The City of Porterville moved a step closer to getting a new courthouse

July 15, 2008 8:07:00 PM PDT
The courthouse is currently located at Morton and D Streets in Porterville. The state has approved the proposed new site - more than ten miles away - where the Porterville Fairgrounds now sit. The new courthouse would provide new services, more judges and may also mean the shutdown of other courtrooms around the county.There will still be some court services offered in Tulare but it's possible one or two judges out of the three that are here will move to Porterville. Officials say the new Porterville courthouse would make things a whole lot more convenient for those living in the south part of Tulare County, who usually have to travel to Visalia to do anything like obtain a marriage license, talk to probation, and more.

Mornings at the Porterville courthouse are always crowded. Some weeks more than four thousand people come through the small building.

Recently, the state Public Works Board decided that a new courthouse in Porterville should be built on the Porterville fairgrounds, which is owned by the city. City officials support the move.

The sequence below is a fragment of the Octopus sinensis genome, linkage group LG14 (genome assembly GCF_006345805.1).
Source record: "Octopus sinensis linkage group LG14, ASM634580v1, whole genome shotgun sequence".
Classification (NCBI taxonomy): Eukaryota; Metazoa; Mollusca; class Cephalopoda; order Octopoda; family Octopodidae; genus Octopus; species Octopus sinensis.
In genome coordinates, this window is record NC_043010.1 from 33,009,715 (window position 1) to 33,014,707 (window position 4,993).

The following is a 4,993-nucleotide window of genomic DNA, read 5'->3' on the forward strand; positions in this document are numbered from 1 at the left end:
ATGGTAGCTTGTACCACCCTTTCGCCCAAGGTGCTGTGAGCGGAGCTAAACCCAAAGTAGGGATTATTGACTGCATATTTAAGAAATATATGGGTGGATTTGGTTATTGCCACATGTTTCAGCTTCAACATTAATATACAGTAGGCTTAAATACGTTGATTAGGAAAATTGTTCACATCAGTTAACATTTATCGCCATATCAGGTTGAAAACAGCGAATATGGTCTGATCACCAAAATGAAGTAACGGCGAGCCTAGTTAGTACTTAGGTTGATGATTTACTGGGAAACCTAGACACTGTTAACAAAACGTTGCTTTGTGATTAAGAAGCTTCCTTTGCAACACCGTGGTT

Cameron Hamilton, Mayor of Porterville, says, "The courthouse itself is very exciting because it will enable us to generate more downtown merchants."

The Porterville Fair Board wouldn't comment on the move but city officials say they're interested in moving the fair to West and Scranton streets, at the Sports Complex.

The new Porterville courthouse would serve as a south county judicial facility, offering the same services as the main courthouse in Visalia. That's good news to Felicia Arias, who makes the 45 minutes drive from Porterville to Visalia quite often.

Felicia Arias, says, "We usually have to go out of town to get things done."

Tulare County Judge Paul Vortmann has been working on building the new Porterville Courthouse for 10 years. He says the Porterville Courthouse is 50 years old and cannot handle the growing population of the South County.

Judge Paul Vortmann says, "There is no jury assembly room, security has always been an issue. The ability to hold prisoners -- there are no holding cells, we're using the substation next door. This new facility will be able to handle all those issues and do it safely in the foreseeable future."

Officials will now negotiate with the city of Porterville on a price for the land. They expect to bring at least 20 new jobs to work at the new facility, and, eventually, nine judges.
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